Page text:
Docket No. 424
Decided: Wednesday, June 1st, 1892
Opinion: 4 Wash. 344 (1892)
Court: Anders1 Court (1889-1892)
Note: We post only slip opinion(s) as published at the time of the decision. Please consult Washington Reports printed volumes for the opinion(s) in their final form. Undetermined votes indicate that the opinion(s) have not been evaluated yet.
STATE v. SEE, 4 Wash. 344; 30 P. 327 (1892).
SUPREME COURT OF WASHINGTON
June 1, 1892, Decided Appeal from Superior Court, Kittitas County.
Court: Judgment affirmed.
Counsel: D. H. McFalls, Prosecuting Attorney, for The State.
Judge(s) DUNBAR, J. ANDERS, C. J., and SCOTT and STILES, JJ., concur. HOYT, J., dissenting.
Opinion By: DUNBAR The opinion of the court was delivered by DUNBAR, J.--The indictment in this case was as follows: "The said John See, on the twelfth day of November, A. D. one thousand eight hundred and ninety-one, in the county of Kittitas and State of Washington, then and there before his honor, Carroll B. Graves, judge of the superior court, of the State of Washington, for the county of Kittitas, holding court on said day in the court house at Ellensburgh, upon a proceeding wherein the State of Washington was plaintiff, and John See was defendant, why said John See should not be punished for contempt of said court in disobeying a subpoena served upon him, the said John See, commanding him to be present and testify in a case wherein the State of Washington was plaintiff and one W. T. Harris was defendant, and at which said last mentioned trial said John See failed to attend and to so testify; and thereupon before said court, at said time as aforesaid, said John See, having taken an oath administered by Will G. Graves, deputy county clerk, and ex officio deputy clerk of said superior court, and who then and there had authority to administer such oath, did then and there willfully, corruptly, falsely, and feloniously depose, swear and testify, etc.-- With the ordinary allegations of the falsity of the matters and things sworn to. A general demurrer was interposed to this indictment, that it did not state facts sufficient to constitute an offense against the law. The demurrer was sustained by the court, and the state, standing on the indictment, appeals to this court. We agree entirely with the argument of the prosecuting attorney, that the technical rules of the common law relating to criminal practice do not have any force in this state, and that the sufficiency of an indictment or information is to be determined by the rules prescribed in the act regulating criminal procedure, and are willing to concede that if the indictment upon a fair reading stands this test it is sufficient, though not good at common law. But subjecting this indictment to the test proposed we think it fails. One of the requirements of the code is a statement of the acts constituting the offense in ordinary and concise language without repetition, and in such a manner as to enable a person of common understanding to know what is intended. This it is true is very broad language, but the person of common understanding must be enabled to arrive at this conclusion by giving the language used its ordinarily accepted meaning and grammatical construction, and the law will not compel the defendant to hazard a guess at what is meant by the language used. This indictment, it will be observed, does not describe the proceeding at which the alleged perjury was committed. The first part of the indictment, eliminating the parenthetical portion, is as follows: "Said John See (upon a proceeding wherein the State of Washington was plaintiff and John See was defendant) why said John See should not be punished for contempt of said court in disobeying a subpoena served upon him," etc. It will readily be seen that no proposition at all is stated here, and that the defendant before he can determine what is meant must not only supply an ellipsis, but must supply the substantive part of the sentence, which we think, even under the liberal provisions of the code, he should not be compelled to do, especially where there was a timely interposition of a demurrer, and the state could have remedied the wrong complained of.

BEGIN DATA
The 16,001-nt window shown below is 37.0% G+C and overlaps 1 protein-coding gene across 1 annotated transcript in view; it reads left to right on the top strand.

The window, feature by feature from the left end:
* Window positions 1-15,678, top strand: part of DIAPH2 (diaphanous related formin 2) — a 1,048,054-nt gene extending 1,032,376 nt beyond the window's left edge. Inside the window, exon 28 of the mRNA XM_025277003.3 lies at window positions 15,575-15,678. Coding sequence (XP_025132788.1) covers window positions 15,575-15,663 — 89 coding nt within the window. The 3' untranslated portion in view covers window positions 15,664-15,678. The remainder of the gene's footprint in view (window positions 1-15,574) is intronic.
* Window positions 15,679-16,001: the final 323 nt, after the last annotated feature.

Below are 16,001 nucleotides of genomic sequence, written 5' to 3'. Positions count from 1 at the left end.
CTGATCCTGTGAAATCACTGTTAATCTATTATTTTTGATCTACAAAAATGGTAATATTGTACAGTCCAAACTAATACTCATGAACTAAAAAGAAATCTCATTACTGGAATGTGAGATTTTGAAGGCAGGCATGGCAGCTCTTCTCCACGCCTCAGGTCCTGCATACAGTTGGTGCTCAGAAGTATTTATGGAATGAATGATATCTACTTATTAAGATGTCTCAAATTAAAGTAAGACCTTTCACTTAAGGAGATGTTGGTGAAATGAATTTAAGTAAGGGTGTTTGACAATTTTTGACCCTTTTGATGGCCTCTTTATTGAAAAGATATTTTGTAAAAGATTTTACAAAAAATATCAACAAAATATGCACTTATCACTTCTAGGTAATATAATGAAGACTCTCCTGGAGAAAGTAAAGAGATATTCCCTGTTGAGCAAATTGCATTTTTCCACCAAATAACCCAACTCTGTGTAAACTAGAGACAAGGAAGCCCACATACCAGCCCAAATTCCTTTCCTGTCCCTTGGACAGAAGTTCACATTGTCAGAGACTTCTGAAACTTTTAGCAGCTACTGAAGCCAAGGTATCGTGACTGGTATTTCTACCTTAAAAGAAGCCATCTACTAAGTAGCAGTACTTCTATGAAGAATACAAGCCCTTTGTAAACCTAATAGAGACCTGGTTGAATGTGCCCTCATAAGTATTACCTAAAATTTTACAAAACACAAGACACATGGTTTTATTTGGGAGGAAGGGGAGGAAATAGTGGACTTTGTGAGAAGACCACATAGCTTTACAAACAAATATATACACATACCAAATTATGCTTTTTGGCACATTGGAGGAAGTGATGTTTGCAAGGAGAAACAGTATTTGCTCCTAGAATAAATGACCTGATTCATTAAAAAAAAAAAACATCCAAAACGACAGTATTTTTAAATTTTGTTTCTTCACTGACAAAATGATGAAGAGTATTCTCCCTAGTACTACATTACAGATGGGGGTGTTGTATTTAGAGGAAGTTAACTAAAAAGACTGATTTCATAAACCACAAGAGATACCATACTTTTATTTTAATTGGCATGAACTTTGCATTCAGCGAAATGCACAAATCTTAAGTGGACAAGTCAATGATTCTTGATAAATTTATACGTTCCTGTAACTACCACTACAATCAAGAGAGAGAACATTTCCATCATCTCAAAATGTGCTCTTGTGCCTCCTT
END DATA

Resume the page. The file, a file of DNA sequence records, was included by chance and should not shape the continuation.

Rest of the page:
Judgment of the lower court is affirmed.
ANDERS, C. J., and SCOTT and STILES, JJ., concur.
HOYT, J. (dissenting).--I think the indictment contained in this record is sufficient. That it lacks some of the technical accuracy of a common law indictment for perjury is very evident. Our statute, however, has provided a rule by which the sufficiency of indictments must be determined. That rule is substantially this: that if a person of common understanding can determine therefrom with what he is charged, and the time and place to which such charge relates is sufficiently set out in the indictment so that it may be identified, the indictment is good. Apply that rule to the indictment at bar, and it will be found sufficient. Any man of common understanding could not fail to know from the reading of such indictment just what crime he was charged with, and the time and place and circumstances surrounding the commission of such crime are certainly sufficiently set out for the purpose of identification. In my opinion, the judgment should be reversed, and the cause remanded for further proceedings.